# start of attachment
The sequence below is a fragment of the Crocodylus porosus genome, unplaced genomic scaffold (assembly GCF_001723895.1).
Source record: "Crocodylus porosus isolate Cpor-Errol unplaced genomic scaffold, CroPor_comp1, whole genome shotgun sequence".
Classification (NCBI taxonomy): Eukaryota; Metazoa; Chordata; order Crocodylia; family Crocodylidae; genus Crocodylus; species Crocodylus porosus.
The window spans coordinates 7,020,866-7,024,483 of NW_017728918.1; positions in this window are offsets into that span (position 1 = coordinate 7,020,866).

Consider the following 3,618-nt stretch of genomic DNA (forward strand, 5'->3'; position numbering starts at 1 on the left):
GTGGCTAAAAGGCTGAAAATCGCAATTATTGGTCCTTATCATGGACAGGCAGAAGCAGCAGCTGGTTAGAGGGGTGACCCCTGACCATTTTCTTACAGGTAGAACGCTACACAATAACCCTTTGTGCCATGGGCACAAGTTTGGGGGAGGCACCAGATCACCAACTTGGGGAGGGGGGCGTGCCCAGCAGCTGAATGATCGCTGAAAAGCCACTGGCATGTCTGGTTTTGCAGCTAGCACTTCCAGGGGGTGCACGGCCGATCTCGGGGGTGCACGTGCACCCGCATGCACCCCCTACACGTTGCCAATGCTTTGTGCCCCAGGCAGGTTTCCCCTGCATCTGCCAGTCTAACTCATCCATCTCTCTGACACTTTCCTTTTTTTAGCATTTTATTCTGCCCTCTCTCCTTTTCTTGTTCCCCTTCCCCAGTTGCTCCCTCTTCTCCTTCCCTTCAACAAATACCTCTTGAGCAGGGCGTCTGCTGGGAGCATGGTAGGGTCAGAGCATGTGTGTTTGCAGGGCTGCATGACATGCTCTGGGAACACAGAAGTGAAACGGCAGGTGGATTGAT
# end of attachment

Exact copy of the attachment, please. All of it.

The sequence below is a fragment of the Crocodylus porosus genome, unplaced genomic scaffold (assembly GCF_001723895.1).
Source record: "Crocodylus porosus isolate Cpor-Errol unplaced genomic scaffold, CroPor_comp1, whole genome shotgun sequence".
Classification (NCBI taxonomy): Eukaryota; Metazoa; Chordata; order Crocodylia; family Crocodylidae; genus Crocodylus; species Crocodylus porosus.
The window spans coordinates 7,020,866-7,024,483 of NW_017728918.1; positions in this window are offsets into that span (position 1 = coordinate 7,020,866).

Consider the following 3,618-nt stretch of genomic DNA (forward strand, 5'->3'; position numbering starts at 1 on the left):
GTGGCTAAAAGGCTGAAAATCGCAATTATTGGTCCTTATCATGGACAGGCAGAAGCAGCAGCTGGTTAGAGGGGTGACCCCTGACCATTTTCTTACAGGTAGAACGCTACACAATAACCCTTTGTGCCATGGGCACAAGTTTGGGGGAGGCACCAGATCACCAACTTGGGGAGGGGGGCGTGCCCAGCAGCTGAATGATCGCTGAAAAGCCACTGGCATGTCTGGTTTTGCAGCTAGCACTTCCAGGGGGTGCACGGCCGATCTCGGGGGTGCACGTGCACCCGCATGCACCCCCTACACGTTGCCAATGCTTTGTGCCCCAGGCAGGTTTCCCCTGCATCTGCCAGTCTAACTCATCCATCTCTCTGACACTTTCCTTTTTTTAGCATTTTATTCTGCCCTCTCTCCTTTTCTTGTTCCCCTTCCCCAGTTGCTCCCTCTTCTCCTTCCCTTCAACAAATACCTCTTGAGCAGGGCGTCTGCTGGGAGCATGGTAGGGTCAGAGCATGTGTGTTTGCAGGGCTGCATGACATGCTCTGGGAACACAGAAGTGAAACGGCAGGTGGATTGAT